this website scares me into persueing law.all these things that are said about the world after law school scare me into hating the idea of practicing. should i be scared or just roll with the punches?

  • YrNextBestAsst

    Alas, little old me, with no office, no window, no HVAC control switch, no personal office supplies, no personal space, no big old paycheck, no rank, no Jimmy Choos, no framed papers and ink….and i keep on trucking. WTF am i doing here???

  • It could have been worse

    When I was working at another firm, I had a client stop by and take over my office while I was out at morning hearings.

  • Lawyer

    I had a lawyer who used to do this kind of sh– to me all the time.  It was just territorial pissing.  You have to bare your teeth.  In my case, I bit the guy’s head off when he started talking to me while I was on the phone listening to instructions from the partner we both worked for.  Luckily, I work for a decent partner, who told the a-hole not to interrupt me when I’m on the phone.  If I had nipped it in the bud the first time he did it, it would not have come to that.
    Btw, YrNextBestAsst, I have never done this to an assistant.

  • Al Dickman

    At least the jerk didn’t fart up the office before he left.  He could have had Mexican food the nite before and then you’d be sunk (and stunk).  Then you’d have even more to rant about.  The partner would come in and think you’ve done nothing but stink up the office.  That REALLY doesn’t score any brownie points.

  • Big Country

    I feel for, Anthony.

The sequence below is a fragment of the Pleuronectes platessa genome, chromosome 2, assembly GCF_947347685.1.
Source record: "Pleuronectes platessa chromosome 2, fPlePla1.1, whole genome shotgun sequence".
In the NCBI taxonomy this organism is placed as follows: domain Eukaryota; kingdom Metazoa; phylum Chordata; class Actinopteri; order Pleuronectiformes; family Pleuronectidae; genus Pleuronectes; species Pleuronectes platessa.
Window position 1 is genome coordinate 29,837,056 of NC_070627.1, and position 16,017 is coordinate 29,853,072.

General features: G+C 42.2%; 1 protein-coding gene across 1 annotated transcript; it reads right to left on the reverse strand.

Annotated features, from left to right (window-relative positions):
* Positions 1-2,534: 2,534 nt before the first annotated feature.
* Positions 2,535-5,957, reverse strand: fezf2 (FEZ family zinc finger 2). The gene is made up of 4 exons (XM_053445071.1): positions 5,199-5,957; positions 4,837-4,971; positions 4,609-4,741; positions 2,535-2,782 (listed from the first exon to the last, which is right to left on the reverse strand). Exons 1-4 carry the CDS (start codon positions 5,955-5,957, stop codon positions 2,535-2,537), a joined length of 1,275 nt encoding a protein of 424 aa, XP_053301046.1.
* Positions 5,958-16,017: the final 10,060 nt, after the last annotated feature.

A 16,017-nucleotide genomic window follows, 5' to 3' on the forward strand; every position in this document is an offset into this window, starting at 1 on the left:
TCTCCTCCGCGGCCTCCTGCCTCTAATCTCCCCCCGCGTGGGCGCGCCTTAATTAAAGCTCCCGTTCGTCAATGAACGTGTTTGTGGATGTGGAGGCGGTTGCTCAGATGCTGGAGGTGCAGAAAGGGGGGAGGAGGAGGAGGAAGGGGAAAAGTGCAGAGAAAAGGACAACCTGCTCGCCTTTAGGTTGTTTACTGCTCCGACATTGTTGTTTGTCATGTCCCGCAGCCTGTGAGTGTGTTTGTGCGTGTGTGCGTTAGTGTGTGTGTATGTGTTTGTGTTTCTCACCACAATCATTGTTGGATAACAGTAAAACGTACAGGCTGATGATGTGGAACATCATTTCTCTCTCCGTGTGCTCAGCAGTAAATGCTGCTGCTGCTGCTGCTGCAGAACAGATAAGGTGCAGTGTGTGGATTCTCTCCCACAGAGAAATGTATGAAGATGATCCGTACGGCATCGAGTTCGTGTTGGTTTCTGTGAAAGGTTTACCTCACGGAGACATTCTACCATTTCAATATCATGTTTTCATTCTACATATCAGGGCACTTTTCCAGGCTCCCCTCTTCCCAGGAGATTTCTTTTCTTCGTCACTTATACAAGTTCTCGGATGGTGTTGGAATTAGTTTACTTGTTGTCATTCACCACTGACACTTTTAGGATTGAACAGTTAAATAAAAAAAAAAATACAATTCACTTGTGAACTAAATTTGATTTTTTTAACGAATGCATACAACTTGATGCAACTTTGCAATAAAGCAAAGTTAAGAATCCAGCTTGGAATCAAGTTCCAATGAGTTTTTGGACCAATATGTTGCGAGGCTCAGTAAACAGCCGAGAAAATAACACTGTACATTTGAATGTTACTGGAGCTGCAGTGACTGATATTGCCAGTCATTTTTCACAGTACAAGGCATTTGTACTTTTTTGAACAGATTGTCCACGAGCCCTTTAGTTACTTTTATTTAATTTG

I used your prison anology on many occassions to describe my old firm–you either kicked someone’s ass early in your tenure there, or you became everyone’s bitch.  Hopefully, at your firm, Michael is the exception rather than the rule.  But, at my old firm, an associate needed to be like Michael to get ahead.  Every interaction with anyone needed to be treated as a way to establish hierarchy.  Asking a question of someone was the equivalent to grabbing your ankles–you were acknowledging your subordinance and forever establishing yourself as inferior to the person of whom you asked the question.  Of course, self-serving questions were fine.  So you might send out an email, “One of my clients just asked me about [insert obscure topic.] Of course, I referred him to my award winning article in the XYZ journal.  But, I was wondering whether anyone else had researched the topic since my article was published and could help me update my research.” A partner even told me when I left that, at my new firm, I should make junior associates jump through some needless hoops so that the partners would notice that I could “manage” people.